Worker holding yellow construction hat

“U.S. Job Openings Fell, Layoffs Rose in January.”

“Layoffs Bad News for MBA Grads.”

“Here’s Your Comprehensive List of 2023 Layoffs.”

If you’re paying attention to the national media, these are the very headlines and sound bites you, and many more Americans, have been hearing.

Are they true?

Yes.

But does it reflect what Lee Group Search is seeing in the industries its serves the most?

No.

“A lot of the layoffs happening in tech are not happening in manufacturing,” said Wes Ashworth, Vice President of Executive Search for Lee Group Search.

What Ashworth is seeing, though, is the disconnect between what people are hearing and reading and reality.

“There are articles on LinkedIn, media headlines and people talking about all these layoffs, that bosses are back in charge, that the job market is shifting dramatically,” Ashworth said. “But the reality is that the shift hasn’t been fully realized in the candidate market, yet, and candidates are still scarce because there are still jobs.”

A lot of them, in fact.

“Manufacturing feels a little more protected than industries like tech,” Ashworth said.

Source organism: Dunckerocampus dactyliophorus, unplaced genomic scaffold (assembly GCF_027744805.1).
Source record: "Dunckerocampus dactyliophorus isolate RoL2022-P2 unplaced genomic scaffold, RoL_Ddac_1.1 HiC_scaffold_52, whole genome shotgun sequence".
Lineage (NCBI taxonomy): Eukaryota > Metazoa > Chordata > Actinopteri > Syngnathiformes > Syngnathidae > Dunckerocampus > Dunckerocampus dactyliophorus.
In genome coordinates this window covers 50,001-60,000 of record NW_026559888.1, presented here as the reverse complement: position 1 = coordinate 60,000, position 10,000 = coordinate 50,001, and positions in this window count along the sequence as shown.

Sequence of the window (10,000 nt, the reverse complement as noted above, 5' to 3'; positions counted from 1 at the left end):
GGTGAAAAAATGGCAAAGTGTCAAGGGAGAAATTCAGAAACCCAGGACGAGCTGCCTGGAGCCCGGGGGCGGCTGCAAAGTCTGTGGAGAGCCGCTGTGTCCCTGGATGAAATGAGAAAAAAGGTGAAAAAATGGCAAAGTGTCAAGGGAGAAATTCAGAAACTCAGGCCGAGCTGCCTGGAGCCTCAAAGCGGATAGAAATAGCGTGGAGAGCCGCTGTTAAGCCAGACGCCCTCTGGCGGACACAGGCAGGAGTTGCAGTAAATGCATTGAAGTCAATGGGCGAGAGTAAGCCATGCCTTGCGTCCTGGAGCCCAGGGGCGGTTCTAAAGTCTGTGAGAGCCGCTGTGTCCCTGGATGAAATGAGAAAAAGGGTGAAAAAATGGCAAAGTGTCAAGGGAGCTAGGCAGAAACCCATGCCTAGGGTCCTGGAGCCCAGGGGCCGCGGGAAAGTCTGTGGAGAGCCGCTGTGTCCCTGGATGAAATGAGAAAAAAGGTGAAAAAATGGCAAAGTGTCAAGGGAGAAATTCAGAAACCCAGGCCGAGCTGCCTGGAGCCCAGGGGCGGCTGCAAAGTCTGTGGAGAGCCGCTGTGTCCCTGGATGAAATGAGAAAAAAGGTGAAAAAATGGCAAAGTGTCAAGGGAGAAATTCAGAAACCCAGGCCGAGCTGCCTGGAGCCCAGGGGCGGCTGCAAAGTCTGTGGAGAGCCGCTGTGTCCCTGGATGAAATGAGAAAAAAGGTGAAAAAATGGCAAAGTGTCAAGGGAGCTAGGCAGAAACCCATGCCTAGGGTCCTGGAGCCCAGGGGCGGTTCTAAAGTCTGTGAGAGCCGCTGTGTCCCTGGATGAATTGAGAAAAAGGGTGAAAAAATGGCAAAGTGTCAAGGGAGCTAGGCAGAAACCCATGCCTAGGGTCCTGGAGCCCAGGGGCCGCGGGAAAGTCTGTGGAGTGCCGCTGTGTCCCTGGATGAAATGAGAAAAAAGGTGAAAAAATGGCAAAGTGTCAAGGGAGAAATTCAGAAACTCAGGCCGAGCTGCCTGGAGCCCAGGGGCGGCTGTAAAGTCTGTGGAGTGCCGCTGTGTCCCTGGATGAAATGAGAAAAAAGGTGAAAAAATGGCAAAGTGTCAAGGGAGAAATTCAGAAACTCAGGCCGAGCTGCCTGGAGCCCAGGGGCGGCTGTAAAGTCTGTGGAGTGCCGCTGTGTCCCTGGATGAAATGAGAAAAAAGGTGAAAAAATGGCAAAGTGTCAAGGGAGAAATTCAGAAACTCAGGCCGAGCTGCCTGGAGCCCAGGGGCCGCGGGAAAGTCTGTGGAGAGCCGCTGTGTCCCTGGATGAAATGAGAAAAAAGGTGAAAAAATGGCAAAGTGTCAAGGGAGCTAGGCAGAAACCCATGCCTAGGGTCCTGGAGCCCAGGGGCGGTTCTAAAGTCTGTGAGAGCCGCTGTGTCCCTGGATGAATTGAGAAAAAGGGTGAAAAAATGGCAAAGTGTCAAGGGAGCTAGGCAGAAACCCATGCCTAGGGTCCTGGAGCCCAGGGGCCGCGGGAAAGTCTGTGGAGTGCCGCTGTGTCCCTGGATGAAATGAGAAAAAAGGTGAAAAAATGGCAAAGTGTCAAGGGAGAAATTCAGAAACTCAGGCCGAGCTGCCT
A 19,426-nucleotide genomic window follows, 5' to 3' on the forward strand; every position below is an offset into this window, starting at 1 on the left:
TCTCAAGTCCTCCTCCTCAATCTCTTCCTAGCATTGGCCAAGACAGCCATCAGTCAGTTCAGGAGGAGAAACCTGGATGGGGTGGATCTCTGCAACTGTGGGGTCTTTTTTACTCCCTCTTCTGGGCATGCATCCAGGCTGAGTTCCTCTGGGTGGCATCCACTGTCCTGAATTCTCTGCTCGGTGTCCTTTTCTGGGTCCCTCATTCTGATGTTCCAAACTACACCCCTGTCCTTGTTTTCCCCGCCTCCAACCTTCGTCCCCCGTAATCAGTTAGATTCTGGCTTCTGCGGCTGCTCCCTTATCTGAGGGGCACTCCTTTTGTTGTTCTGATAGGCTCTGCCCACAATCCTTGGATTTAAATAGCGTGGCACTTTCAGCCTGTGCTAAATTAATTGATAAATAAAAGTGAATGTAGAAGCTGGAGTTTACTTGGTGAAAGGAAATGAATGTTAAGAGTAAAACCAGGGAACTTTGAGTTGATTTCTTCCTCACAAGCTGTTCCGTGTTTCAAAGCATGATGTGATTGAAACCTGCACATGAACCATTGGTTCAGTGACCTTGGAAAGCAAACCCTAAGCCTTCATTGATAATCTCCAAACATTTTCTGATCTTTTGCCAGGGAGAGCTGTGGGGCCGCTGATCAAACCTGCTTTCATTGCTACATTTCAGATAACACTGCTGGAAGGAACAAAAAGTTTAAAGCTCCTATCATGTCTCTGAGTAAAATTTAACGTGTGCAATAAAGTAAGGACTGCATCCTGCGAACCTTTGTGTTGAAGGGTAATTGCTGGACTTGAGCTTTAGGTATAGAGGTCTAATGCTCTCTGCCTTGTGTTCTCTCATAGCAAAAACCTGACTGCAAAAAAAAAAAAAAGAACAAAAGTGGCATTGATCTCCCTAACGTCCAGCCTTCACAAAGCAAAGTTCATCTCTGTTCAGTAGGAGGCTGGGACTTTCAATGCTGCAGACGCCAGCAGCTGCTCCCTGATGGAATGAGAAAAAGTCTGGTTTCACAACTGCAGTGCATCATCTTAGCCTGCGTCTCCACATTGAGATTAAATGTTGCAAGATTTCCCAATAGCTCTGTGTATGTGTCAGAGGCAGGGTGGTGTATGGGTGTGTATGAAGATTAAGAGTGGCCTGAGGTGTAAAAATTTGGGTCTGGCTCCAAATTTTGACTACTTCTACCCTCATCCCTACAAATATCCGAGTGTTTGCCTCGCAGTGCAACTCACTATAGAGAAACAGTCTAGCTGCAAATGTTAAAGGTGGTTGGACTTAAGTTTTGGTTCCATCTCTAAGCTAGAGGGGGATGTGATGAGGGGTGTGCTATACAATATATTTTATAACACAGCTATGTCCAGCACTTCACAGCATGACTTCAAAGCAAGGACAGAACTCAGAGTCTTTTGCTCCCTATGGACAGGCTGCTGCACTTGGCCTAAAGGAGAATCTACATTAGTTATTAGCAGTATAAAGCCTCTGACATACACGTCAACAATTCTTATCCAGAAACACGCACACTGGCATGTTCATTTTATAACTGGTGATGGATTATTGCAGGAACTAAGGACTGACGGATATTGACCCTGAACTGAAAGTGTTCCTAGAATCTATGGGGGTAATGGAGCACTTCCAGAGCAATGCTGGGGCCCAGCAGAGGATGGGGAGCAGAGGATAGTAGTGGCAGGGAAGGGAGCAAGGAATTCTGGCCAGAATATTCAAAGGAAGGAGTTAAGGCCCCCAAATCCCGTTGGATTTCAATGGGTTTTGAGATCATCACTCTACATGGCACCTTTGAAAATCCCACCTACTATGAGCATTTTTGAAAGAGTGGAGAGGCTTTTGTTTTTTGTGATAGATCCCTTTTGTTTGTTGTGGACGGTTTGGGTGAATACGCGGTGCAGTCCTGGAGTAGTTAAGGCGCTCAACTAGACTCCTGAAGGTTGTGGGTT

Some reports even indicate that manufacturers are growing, especially U.S.-based operations, upwards of 37% this year.

Why?

Manufacturing is still recovering from COVID shutdowns and supply chain disruptions.

“There’s still a huge need for reshoring efforts,” Ashworth said. “The supply chain is still jacked up from the pandemic and as part of the recovery process we’re still missing a lot of products on our shelves. Where we have seen shelves restocked, what consumers don’t see is the extra effort that’s going in to get us there.”

That’s why you see more jobs in manufacturing.

“Importing is still incredibly difficult,” Ashworth said. “They are still behind, but working hard to catch up. And that takes talent.”

Admittedly, not every manufacturing company is taking the same proactive approach, Ashworth said.

“Some are being extra cautious, hearing the hype about a recession and holding off doing this or that,” Ashworth said. “But there are still plenty of companies that are pushing ahead and hiring and getting that top talent. Companies who aren’t doing that are going to miss out.”

That’s the best advice Ashworth can give both companies and candidates out there right now.

Don’t miss out.

“You have to look at yourself, your business, your market,” Ashworth said. “Now is the very time when you can take ownership and control and get the best jobs, the best talent, because those recession talks are out there and it will scare some people.”

Use that fear to get yourself in the best position.

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